Nearly half over 65s are frail or at risk of frailty, study shows!
Nearly half Australia’s over 65s living in their own homes are frail or at risk of becoming so, putting them at risk of disability and accidents such as falls, according to a new study.
Aged care provider Benetas said its government-funded study of 3,000 older Australians who still live in the community assessed them using an online FRAIL test with a short list of questions on fatigue, resistance, ambulation (walking), illnesses and loss of weight.
The research found 6% were frail, 38% were pre-frail and 56% were robust. 5% of men were found to be frail, compared with 8% of women. Among those classed as pre-frail, 34%were men and 41% women.
Benetas’ Stephen Burgess said identifying frailty was key to helping older Australians live longer, healthier lives.“For older people, frailty is the ‘canary in the coal mine’ that can detect a rapid decline before it happens,” he said.
“Frailty, including pre-frailty, is an invisible condition. Many who are frail appear to function reasonably well in the community. As a result, individuals and family members are often unaware frailty is present.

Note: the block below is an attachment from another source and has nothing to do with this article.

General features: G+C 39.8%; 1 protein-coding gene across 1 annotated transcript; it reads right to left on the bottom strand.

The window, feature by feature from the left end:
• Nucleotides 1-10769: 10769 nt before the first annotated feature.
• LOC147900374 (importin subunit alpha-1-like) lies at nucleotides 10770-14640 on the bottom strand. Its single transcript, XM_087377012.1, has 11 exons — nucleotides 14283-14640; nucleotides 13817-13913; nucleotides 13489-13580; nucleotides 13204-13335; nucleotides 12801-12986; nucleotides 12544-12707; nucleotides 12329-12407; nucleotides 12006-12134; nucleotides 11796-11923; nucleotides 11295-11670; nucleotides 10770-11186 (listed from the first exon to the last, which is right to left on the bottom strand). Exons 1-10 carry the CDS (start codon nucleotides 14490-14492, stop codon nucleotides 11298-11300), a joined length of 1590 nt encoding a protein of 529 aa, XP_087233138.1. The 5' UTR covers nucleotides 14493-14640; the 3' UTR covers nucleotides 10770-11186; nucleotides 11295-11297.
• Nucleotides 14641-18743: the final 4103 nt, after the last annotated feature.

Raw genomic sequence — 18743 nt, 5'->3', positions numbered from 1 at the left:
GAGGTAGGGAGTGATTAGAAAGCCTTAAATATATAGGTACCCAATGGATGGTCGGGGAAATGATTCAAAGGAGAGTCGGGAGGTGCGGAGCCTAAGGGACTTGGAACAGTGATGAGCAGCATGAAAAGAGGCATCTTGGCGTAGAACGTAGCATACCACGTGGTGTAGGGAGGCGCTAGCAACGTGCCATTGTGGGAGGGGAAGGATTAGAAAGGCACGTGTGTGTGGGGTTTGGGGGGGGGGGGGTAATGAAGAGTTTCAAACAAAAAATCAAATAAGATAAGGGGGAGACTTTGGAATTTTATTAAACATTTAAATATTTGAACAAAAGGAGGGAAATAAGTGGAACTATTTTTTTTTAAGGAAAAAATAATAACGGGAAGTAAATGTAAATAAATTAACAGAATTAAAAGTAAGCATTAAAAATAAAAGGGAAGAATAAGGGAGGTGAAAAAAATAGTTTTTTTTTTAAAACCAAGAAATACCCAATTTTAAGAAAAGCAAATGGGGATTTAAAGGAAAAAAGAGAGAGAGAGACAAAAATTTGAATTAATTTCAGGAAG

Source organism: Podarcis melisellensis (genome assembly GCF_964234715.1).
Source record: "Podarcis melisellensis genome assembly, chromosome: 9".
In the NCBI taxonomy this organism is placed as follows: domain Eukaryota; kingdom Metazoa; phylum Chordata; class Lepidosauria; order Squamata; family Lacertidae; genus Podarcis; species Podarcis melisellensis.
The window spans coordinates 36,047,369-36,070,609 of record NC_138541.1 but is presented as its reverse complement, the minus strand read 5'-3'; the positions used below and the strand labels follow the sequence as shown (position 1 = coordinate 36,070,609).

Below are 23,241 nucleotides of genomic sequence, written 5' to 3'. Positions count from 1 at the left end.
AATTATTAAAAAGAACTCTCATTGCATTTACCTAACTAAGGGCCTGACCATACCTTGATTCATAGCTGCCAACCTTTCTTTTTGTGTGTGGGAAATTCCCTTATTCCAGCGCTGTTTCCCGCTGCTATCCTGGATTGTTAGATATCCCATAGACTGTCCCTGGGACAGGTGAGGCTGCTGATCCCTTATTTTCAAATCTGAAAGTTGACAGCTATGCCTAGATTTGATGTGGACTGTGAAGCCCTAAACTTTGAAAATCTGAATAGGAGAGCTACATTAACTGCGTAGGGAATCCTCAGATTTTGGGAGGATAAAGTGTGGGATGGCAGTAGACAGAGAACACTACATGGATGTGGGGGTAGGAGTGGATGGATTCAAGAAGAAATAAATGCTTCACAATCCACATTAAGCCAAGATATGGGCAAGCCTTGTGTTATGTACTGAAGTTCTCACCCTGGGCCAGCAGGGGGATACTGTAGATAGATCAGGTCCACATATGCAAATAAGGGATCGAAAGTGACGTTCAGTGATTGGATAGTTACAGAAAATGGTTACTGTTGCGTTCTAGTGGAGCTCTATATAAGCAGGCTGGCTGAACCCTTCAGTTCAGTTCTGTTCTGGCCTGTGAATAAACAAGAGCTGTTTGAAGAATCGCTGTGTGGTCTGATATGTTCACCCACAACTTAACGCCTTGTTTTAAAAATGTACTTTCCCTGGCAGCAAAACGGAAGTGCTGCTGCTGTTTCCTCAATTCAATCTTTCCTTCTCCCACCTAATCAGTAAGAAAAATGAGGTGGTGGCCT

“By detecting and addressing frailty, we can change its trajectory, and help older people live better for longer. That means keeping people in their homes and out of hospitals and residential aged care for as long as possible.”
Aged Care Minister Ken Wyatt said frailty was not present in all seniors surveyed, suggesting it was not an inevitable result of ageing and could be prevented or treated.
“Importantly, the study recommends that with the right support at the right time, frailty can be halted or even reversed by consulting with health professionals for safe, simple, inexpensive, practical interventions,” Mr Wyatt said.
- Modifying diet to include more protein
- Taking Vitamin D supplements
- Increasing activity, including light resistance exercise and walking
- Evaluating prescription medication intake, in consultation with your GPs.
“We know Australians overwhelmingly want to remain in their own homes for as long as possible and that staying strong and healthy is the best way to achieve this,” Mr Wyatt said.
“Early intervention strategies like the FRAIL test are critical and can also contribute to a more sustainable and efficient aged care system.”
The FRAIL test is available through the Positive Ageing Resource Centre (PARC) website. Once completed, users can print a personal summary to present to their health professional.
To take the test go to https://www.parc.net.au/
Information from National Seniors 25 Jan 2018.